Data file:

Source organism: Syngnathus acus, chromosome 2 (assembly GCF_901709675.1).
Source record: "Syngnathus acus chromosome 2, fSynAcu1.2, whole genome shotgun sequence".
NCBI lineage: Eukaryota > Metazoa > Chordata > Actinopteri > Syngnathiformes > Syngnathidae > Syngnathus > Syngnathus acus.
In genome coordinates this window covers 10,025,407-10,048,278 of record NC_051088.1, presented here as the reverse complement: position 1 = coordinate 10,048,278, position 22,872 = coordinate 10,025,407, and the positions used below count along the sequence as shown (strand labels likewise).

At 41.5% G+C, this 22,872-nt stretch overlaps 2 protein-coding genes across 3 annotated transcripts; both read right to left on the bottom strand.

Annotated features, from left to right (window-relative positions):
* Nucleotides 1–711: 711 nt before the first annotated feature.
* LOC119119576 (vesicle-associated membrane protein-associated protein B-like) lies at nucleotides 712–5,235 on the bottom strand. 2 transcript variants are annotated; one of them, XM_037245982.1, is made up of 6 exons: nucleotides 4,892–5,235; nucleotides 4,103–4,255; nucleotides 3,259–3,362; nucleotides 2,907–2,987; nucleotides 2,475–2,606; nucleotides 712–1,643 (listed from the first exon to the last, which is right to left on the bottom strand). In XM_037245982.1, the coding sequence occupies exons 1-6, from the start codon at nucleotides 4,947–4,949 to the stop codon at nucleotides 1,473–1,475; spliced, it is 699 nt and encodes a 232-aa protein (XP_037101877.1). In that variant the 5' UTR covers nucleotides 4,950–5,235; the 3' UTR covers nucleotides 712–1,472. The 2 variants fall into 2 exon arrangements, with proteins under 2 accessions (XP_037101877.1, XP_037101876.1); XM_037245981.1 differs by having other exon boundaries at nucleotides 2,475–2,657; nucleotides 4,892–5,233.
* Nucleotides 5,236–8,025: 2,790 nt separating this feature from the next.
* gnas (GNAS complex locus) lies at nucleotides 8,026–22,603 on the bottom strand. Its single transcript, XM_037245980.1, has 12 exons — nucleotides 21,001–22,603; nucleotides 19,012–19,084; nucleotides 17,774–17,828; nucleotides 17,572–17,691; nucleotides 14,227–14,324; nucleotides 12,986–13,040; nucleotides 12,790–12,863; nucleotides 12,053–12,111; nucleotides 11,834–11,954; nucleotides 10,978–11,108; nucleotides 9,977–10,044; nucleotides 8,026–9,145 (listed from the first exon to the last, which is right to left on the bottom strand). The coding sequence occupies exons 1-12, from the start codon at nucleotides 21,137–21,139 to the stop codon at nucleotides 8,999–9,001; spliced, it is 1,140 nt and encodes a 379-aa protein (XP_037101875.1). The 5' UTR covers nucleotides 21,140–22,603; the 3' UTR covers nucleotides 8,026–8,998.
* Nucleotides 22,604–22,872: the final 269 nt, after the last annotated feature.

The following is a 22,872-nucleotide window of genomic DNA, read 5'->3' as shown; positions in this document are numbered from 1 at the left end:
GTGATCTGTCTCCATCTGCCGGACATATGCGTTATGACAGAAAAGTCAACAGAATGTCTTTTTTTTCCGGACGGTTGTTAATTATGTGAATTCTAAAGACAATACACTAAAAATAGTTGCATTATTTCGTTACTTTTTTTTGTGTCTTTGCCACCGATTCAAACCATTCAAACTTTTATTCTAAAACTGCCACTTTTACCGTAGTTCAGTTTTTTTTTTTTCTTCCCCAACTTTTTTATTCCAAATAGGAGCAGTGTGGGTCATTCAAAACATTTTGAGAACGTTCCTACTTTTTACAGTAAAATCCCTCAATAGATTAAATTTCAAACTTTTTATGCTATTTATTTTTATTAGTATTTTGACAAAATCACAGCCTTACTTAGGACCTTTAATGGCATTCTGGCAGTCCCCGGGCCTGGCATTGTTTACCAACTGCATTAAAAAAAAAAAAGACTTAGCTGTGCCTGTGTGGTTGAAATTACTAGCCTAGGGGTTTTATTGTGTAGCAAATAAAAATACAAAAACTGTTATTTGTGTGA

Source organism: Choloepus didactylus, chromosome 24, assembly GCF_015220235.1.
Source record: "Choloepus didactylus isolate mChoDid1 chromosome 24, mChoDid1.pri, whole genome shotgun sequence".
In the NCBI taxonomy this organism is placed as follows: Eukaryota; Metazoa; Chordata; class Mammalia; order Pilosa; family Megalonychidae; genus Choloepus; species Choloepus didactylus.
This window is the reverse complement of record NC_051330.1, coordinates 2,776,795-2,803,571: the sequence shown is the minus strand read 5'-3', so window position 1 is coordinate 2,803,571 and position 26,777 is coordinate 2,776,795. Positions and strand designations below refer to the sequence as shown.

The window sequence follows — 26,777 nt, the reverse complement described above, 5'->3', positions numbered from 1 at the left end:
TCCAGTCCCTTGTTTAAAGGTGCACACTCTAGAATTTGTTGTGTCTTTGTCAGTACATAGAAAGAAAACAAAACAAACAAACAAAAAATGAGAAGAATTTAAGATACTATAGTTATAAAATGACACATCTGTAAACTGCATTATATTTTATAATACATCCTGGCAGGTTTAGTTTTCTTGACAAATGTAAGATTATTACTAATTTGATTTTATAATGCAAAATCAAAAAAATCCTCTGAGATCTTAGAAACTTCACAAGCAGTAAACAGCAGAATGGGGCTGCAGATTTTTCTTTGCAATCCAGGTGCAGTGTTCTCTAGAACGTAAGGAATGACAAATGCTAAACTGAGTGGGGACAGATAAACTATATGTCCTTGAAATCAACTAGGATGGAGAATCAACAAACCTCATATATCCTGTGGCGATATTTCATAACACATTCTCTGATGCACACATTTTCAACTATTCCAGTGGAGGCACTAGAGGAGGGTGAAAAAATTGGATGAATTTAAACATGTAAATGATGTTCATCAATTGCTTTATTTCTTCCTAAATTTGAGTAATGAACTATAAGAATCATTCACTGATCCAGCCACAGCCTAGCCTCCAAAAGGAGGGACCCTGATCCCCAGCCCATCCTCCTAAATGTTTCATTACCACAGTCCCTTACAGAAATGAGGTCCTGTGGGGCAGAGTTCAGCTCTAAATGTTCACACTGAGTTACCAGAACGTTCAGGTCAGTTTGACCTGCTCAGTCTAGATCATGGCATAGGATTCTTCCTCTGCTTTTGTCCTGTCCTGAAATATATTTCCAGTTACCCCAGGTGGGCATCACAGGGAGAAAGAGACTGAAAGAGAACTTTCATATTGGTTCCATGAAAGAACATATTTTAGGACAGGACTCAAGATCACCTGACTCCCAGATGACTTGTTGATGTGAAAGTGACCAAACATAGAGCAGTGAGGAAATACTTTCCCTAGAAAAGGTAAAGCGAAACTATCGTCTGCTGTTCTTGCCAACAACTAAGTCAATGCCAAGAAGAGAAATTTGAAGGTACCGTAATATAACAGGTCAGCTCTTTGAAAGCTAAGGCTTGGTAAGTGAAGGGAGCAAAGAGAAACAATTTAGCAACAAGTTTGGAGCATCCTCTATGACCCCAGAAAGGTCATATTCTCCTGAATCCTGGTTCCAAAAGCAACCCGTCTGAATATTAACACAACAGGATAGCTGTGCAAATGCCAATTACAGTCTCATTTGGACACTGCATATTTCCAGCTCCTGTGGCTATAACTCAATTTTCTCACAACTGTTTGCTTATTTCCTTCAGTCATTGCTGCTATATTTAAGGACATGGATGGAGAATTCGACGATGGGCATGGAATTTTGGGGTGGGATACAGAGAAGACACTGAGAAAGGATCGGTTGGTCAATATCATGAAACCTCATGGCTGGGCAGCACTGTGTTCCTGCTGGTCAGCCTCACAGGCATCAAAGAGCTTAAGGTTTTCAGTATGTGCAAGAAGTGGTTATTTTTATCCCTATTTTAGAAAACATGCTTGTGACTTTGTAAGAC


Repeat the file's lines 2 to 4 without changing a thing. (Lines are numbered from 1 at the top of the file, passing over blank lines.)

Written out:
Source record: "Syngnathus acus chromosome 2, fSynAcu1.2, whole genome shotgun sequence".
NCBI lineage: Eukaryota > Metazoa > Chordata > Actinopteri > Syngnathiformes > Syngnathidae > Syngnathus > Syngnathus acus.
In genome coordinates this window covers 10,025,407-10,048,278 of record NC_051088.1, presented here as the reverse complement: position 1 = coordinate 10,048,278, position 22,872 = coordinate 10,025,407, and the positions used below count along the sequence as shown (strand labels likewise).